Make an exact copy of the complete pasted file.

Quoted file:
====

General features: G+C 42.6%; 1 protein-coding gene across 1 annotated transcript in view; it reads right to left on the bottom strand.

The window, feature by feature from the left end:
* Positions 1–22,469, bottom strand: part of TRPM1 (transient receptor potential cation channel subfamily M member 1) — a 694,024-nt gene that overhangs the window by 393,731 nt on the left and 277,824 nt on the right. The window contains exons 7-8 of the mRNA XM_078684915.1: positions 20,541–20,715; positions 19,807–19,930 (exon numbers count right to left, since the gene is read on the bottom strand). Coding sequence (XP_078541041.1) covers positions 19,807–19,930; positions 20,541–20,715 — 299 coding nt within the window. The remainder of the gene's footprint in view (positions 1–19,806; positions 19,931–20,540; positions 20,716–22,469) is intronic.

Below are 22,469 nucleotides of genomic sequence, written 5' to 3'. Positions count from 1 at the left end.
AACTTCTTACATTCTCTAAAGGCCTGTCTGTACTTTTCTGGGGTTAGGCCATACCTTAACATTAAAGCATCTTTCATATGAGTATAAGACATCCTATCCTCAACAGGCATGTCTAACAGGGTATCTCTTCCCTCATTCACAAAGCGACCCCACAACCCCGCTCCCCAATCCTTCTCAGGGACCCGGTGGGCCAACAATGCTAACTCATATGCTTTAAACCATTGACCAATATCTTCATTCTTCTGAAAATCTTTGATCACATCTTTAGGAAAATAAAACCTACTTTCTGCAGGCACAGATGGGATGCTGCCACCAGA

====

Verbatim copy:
General features: G+C 42.6%; 1 protein-coding gene across 1 annotated transcript in view; it reads right to left on the bottom strand.

The window, feature by feature from the left end:
* Positions 1–22,469, bottom strand: part of TRPM1 (transient receptor potential cation channel subfamily M member 1) — a 694,024-nt gene that overhangs the window by 393,731 nt on the left and 277,824 nt on the right. The window contains exons 7-8 of the mRNA XM_078684915.1: positions 20,541–20,715; positions 19,807–19,930 (exon numbers count right to left, since the gene is read on the bottom strand). Coding sequence (XP_078541041.1) covers positions 19,807–19,930; positions 20,541–20,715 — 299 coding nt within the window. The remainder of the gene's footprint in view (positions 1–19,806; positions 19,931–20,540; positions 20,716–22,469) is intronic.

Below are 22,469 nucleotides of genomic sequence, written 5' to 3'. Positions count from 1 at the left end.
AACTTCTTACATTCTCTAAAGGCCTGTCTGTACTTTTCTGGGGTTAGGCCATACCTTAACATTAAAGCATCTTTCATATGAGTATAAGACATCCTATCCTCAACAGGCATGTCTAACAGGGTATCTCTTCCCTCATTCACAAAGCGACCCCACAACCCCGCTCCCCAATCCTTCTCAGGGACCCGGTGGGCCAACAATGCTAACTCATATGCTTTAAACCATTGACCAATATCTTCATTCTTCTGAAAATCTTTGATCACATCTTTAGGAAAATAAAACCTACTTTCTGCAGGCACAGATGGGATGCTGCCACCAGA